Pros of pneumatic grippers include low cost, large grip force range, ability to operate in tight spaces and fast response times. However, pneumatic grippers are best suited to handling single part types, so they might not be a great fit if your facility produces a lot of low volume/high mix items. This gripper type also provides limited force and position control and requires compressed air to function.
Powered by hydraulic fluids, hydraulic grippers provide more gripping power than their pneumatic counterparts, making them ideal for heavy duty applications.
The main advantage of hydraulic grippers is their excellent gripping power, but with that power come several disadvantages, including the added complexity of handling oil, a pump, and a reservoir. Consequently, hydraulic grippers tend to be higher maintenance than other gripper types and they are also unsuitable for most cleanroom and many medical applications.
Electric grippers are a popular choice for many cobot applications including machine tending and pick & place. While they don't offer the same level of gripping power as hydraulic grippers, they are suitable for applications that require high speed and light/moderate gripping force. Electric grippers usually come in two-jaw and three-jaw configurations, with 3 jaw grippers often being chosen when round/cylindrical objects need to be handled.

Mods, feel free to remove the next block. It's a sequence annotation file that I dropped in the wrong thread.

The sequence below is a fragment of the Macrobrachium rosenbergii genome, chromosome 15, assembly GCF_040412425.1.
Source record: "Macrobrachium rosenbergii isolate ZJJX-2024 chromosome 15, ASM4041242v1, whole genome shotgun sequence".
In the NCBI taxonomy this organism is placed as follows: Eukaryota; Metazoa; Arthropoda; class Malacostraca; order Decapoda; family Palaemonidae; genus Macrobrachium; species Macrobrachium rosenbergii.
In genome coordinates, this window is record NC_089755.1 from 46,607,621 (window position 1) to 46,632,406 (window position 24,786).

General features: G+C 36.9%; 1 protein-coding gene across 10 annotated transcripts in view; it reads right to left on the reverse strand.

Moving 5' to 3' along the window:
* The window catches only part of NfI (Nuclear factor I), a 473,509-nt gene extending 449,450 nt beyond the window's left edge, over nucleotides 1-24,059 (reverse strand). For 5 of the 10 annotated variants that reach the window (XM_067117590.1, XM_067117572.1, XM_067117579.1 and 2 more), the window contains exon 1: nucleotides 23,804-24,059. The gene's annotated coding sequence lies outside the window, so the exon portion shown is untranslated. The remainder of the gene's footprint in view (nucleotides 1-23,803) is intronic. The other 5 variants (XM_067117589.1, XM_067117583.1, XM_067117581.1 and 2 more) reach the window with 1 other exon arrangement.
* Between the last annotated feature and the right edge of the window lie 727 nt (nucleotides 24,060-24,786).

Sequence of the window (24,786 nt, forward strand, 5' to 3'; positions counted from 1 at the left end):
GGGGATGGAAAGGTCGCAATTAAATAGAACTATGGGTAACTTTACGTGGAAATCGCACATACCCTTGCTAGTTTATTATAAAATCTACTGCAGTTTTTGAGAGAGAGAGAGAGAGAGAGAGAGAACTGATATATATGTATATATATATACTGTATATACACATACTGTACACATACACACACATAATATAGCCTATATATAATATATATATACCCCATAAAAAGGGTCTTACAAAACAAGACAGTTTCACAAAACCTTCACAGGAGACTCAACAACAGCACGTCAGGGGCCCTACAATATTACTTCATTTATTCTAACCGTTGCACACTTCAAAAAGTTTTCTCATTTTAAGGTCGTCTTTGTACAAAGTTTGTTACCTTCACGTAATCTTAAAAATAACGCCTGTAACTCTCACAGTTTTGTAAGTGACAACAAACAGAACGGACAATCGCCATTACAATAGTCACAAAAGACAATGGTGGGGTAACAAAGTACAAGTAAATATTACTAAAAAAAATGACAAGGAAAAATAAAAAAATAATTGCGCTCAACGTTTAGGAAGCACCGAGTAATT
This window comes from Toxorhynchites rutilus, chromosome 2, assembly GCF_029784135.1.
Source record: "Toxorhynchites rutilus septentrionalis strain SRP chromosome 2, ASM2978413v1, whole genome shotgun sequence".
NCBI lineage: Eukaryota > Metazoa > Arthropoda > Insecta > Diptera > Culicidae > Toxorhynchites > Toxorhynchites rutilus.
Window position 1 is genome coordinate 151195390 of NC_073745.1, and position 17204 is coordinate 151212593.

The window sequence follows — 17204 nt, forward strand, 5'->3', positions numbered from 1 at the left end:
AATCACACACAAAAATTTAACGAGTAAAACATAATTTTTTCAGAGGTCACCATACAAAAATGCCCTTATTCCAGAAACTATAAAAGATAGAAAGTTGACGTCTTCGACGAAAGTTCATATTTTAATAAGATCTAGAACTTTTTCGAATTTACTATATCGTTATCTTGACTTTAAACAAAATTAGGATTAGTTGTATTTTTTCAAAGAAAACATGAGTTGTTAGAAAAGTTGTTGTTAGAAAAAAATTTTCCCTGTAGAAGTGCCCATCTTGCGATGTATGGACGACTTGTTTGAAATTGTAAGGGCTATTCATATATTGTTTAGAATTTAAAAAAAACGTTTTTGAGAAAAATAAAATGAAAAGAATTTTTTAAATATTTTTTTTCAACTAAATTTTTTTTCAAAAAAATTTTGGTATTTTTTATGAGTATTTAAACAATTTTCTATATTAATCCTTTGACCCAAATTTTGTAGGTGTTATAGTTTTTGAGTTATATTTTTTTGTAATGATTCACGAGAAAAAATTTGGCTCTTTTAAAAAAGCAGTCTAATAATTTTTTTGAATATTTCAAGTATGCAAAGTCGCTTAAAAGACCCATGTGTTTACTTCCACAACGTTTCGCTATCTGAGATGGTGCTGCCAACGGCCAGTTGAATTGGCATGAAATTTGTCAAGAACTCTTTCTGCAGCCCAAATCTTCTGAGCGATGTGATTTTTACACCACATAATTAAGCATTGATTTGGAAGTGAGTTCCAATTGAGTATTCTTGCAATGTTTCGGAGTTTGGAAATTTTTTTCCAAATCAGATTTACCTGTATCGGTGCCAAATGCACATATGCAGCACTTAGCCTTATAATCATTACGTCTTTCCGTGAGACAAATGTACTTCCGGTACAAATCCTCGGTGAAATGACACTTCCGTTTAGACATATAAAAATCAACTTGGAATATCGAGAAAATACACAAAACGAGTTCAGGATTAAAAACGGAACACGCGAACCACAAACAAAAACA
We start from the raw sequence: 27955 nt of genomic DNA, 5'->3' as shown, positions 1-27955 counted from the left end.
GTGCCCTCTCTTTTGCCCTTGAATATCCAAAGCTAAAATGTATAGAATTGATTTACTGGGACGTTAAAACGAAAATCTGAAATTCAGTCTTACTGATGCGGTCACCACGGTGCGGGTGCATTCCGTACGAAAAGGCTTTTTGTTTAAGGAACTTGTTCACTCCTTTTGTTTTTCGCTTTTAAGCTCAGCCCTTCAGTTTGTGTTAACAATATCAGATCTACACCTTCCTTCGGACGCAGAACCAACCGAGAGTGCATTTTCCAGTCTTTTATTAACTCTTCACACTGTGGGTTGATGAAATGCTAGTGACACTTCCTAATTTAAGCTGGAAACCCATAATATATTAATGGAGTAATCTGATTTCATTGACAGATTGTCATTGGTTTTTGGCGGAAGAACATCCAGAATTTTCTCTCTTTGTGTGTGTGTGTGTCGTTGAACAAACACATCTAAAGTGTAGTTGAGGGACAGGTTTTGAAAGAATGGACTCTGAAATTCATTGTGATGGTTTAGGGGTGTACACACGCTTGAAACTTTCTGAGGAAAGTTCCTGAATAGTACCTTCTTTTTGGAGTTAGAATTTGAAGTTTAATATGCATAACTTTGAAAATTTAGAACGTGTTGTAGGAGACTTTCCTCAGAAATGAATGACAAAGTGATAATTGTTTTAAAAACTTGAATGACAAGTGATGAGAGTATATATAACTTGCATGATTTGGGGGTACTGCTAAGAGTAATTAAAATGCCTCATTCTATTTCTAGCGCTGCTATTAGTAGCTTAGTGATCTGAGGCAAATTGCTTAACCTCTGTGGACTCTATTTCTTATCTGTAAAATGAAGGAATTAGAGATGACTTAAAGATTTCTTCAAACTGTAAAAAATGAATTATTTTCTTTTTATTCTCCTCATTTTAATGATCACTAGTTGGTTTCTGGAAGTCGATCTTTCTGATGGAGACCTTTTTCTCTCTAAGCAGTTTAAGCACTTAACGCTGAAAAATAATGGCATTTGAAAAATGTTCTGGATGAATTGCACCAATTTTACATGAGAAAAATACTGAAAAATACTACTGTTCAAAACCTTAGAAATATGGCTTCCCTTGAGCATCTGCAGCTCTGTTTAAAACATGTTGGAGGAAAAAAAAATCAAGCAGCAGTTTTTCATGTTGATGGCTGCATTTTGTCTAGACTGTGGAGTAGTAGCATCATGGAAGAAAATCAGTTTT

For example, STAMIT, a machine tooling company based in the Czech Republic, used a 2-finger electric gripper from Robotiq and a UR10 cobot to take care of CNC machine tending tasks in its high mix production environment (4,000 differently tooled objects and 12 million parts total, each year).